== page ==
Published: 01 January 2000
| ||Format||Pages||Price|| |
|PDF (460K)||26||$25||  ADD TO CART|
|Complete Source PDF (8.8M)||432||$149||  ADD TO CART|
Cite this document
This paper consists or three parts. First, fatigue test data are presented for a tensile specimen with transverse stiffeners, a typical steel bridge detail. The specimens were tested under variable-amplitude fatigue for up to 250,000,000 cycles of loading proportional to the gross vehicle weight distribution of 27,000 trucks weighed on highways. Few and, in some cases, no stress ranges exceeded the endurance limit in the longest life tests. It took up to nine months to test the longest-life specimens.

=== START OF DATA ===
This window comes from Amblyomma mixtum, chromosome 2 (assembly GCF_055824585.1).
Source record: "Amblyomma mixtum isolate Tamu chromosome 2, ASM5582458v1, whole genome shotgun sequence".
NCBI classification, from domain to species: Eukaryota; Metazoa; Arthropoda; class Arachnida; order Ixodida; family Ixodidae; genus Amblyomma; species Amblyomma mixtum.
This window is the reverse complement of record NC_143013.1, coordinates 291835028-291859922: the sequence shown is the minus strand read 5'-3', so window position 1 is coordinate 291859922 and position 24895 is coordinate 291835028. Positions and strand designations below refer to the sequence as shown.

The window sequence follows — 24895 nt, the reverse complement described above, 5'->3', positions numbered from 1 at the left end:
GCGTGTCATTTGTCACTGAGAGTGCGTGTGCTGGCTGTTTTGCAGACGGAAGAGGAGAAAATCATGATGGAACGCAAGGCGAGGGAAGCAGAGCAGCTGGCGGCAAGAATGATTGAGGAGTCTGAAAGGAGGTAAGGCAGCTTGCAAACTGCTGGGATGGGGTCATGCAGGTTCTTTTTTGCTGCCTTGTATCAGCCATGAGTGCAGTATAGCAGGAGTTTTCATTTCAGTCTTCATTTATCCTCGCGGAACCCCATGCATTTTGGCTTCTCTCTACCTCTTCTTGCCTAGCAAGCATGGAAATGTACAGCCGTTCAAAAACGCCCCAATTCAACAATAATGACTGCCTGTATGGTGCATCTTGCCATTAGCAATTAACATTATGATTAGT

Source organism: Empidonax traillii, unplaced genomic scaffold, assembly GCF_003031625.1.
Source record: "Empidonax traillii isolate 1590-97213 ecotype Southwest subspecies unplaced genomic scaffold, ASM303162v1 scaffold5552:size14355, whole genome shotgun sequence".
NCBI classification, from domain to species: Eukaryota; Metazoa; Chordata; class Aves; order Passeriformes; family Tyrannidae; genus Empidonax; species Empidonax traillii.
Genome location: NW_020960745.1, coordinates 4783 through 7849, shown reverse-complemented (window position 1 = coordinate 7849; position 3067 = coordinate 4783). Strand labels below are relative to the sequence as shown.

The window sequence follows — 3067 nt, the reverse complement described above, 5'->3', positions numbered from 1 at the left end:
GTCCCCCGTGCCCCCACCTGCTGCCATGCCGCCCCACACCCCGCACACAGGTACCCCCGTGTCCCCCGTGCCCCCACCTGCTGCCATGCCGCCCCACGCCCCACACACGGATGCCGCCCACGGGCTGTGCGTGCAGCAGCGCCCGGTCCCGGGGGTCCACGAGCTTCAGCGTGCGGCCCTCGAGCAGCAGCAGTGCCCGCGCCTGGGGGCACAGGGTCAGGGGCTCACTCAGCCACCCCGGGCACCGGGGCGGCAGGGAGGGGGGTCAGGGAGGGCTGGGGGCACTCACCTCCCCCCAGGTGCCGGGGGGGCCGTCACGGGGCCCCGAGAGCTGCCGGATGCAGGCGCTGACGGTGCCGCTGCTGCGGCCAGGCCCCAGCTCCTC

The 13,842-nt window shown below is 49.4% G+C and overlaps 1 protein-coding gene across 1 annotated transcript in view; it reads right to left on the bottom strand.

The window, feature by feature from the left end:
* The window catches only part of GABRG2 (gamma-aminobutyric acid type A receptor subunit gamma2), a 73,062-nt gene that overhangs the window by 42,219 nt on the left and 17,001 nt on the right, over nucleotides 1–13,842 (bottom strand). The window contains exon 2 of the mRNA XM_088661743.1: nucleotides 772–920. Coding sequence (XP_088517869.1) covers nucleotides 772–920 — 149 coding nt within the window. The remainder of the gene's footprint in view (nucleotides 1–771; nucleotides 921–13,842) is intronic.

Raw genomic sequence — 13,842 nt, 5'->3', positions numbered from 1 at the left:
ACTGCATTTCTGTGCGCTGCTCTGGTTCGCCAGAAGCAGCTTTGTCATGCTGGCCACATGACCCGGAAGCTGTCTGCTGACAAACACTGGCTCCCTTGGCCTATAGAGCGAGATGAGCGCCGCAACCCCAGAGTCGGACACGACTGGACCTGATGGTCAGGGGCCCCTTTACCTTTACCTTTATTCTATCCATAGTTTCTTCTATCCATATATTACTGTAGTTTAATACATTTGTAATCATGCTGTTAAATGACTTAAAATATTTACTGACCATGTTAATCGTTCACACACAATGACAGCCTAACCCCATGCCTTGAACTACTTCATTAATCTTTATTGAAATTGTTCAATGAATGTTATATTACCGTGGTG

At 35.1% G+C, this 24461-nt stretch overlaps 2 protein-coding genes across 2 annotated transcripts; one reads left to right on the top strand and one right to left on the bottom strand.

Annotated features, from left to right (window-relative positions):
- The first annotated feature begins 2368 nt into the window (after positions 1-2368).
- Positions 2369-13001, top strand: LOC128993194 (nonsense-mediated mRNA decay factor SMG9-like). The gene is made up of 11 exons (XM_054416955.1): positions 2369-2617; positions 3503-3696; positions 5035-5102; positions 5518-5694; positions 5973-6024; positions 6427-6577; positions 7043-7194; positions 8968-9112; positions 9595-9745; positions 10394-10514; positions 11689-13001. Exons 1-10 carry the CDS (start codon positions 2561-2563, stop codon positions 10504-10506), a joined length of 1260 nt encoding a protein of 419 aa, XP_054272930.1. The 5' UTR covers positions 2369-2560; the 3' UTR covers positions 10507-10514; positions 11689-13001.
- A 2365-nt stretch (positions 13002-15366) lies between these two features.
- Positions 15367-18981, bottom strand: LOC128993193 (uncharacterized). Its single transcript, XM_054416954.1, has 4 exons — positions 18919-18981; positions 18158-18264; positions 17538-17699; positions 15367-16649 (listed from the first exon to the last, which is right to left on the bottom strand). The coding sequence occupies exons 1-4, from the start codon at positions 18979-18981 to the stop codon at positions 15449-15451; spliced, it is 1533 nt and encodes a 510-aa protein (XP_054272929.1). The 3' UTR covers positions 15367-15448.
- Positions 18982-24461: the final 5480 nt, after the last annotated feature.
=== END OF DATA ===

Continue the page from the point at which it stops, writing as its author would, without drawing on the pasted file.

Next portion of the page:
Second, the variable-amplitude S-N life is predicted with an equivalent stress range model in which stress ranges smaller than the fatigue limit are assumed not to contribute to fatigue damage. A simplified S-N model is proposed for determining the fatigue life of existing bridges. The variable-amplitude fatigue limit is shown, both experimentally and analytically, to be a function of the constant-amplitude fatigue limit and the ratio of root-mean-cube stress range to maximum stress range of the variable-amplitude load spectrum.
In the third part of the paper, the variable-amplitude fatigue lives of the transverse stiffener specimens are predicted with a fracture mechanics model of crack growth.
Fatigue, highway bridges, variable amplitude, fatigue limit, steel, design, testing, specifications, overload, stiffeners, welds
Prof., Univ. of Maryland, College Park, MD
Turner-Fairbank Highway Research Center, Federal Highway Administration, McLean, VA